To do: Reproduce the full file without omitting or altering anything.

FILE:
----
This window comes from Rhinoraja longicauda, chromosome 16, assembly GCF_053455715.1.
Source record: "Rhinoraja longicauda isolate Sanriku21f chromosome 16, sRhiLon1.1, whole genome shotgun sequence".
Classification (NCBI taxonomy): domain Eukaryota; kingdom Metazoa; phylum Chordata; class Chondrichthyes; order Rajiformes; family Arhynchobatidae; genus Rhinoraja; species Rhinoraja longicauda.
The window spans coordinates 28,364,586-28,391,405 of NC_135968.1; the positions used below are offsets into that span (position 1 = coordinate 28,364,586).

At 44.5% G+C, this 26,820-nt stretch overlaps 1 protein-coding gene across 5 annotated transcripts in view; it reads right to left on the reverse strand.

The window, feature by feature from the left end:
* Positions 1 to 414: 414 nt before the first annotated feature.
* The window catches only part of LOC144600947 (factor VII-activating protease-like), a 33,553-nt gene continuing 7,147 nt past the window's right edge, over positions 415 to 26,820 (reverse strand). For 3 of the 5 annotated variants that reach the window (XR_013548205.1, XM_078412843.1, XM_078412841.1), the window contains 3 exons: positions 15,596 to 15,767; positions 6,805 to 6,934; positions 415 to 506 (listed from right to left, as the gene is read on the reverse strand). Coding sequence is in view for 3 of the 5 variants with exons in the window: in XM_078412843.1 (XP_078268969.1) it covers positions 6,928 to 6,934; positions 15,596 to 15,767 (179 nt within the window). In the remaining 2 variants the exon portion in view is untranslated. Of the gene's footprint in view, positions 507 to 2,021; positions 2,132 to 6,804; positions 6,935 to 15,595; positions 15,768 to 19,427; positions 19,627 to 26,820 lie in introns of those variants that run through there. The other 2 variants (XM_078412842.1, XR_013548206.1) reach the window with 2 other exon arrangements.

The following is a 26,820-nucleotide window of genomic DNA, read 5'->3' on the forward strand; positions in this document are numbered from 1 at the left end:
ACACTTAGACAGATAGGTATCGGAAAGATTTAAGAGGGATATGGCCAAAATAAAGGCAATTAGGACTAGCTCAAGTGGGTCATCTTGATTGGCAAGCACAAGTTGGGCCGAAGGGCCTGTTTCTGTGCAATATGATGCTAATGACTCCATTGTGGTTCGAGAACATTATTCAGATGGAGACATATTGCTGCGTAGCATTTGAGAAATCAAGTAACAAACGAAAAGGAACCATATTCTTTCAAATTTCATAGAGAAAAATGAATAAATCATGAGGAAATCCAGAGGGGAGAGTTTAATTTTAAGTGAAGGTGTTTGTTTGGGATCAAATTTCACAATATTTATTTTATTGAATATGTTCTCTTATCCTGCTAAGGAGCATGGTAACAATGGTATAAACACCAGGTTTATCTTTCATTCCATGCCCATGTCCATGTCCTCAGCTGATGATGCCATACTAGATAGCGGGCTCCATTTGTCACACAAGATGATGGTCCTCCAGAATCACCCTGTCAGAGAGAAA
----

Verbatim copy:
This window comes from Rhinoraja longicauda, chromosome 16, assembly GCF_053455715.1.
Source record: "Rhinoraja longicauda isolate Sanriku21f chromosome 16, sRhiLon1.1, whole genome shotgun sequence".
Classification (NCBI taxonomy): domain Eukaryota; kingdom Metazoa; phylum Chordata; class Chondrichthyes; order Rajiformes; family Arhynchobatidae; genus Rhinoraja; species Rhinoraja longicauda.
The window spans coordinates 28,364,586-28,391,405 of NC_135968.1; the positions used below are offsets into that span (position 1 = coordinate 28,364,586).

At 44.5% G+C, this 26,820-nt stretch overlaps 1 protein-coding gene across 5 annotated transcripts in view; it reads right to left on the reverse strand.

The window, feature by feature from the left end:
* Positions 1 to 414: 414 nt before the first annotated feature.
* The window catches only part of LOC144600947 (factor VII-activating protease-like), a 33,553-nt gene continuing 7,147 nt past the window's right edge, over positions 415 to 26,820 (reverse strand). For 3 of the 5 annotated variants that reach the window (XR_013548205.1, XM_078412843.1, XM_078412841.1), the window contains 3 exons: positions 15,596 to 15,767; positions 6,805 to 6,934; positions 415 to 506 (listed from right to left, as the gene is read on the reverse strand). Coding sequence is in view for 3 of the 5 variants with exons in the window: in XM_078412843.1 (XP_078268969.1) it covers positions 6,928 to 6,934; positions 15,596 to 15,767 (179 nt within the window). In the remaining 2 variants the exon portion in view is untranslated. Of the gene's footprint in view, positions 507 to 2,021; positions 2,132 to 6,804; positions 6,935 to 15,595; positions 15,768 to 19,427; positions 19,627 to 26,820 lie in introns of those variants that run through there. The other 2 variants (XM_078412842.1, XR_013548206.1) reach the window with 2 other exon arrangements.

The following is a 26,820-nucleotide window of genomic DNA, read 5'->3' on the forward strand; positions in this document are numbered from 1 at the left end:
ACACTTAGACAGATAGGTATCGGAAAGATTTAAGAGGGATATGGCCAAAATAAAGGCAATTAGGACTAGCTCAAGTGGGTCATCTTGATTGGCAAGCACAAGTTGGGCCGAAGGGCCTGTTTCTGTGCAATATGATGCTAATGACTCCATTGTGGTTCGAGAACATTATTCAGATGGAGACATATTGCTGCGTAGCATTTGAGAAATCAAGTAACAAACGAAAAGGAACCATATTCTTTCAAATTTCATAGAGAAAAATGAATAAATCATGAGGAAATCCAGAGGGGAGAGTTTAATTTTAAGTGAAGGTGTTTGTTTGGGATCAAATTTCACAATATTTATTTTATTGAATATGTTCTCTTATCCTGCTAAGGAGCATGGTAACAATGGTATAAACACCAGGTTTATCTTTCATTCCATGCCCATGTCCATGTCCTCAGCTGATGATGCCATACTAGATAGCGGGCTCCATTTGTCACACAAGATGATGGTCCTCCAGAATCACCCTGTCAGAGAGAAA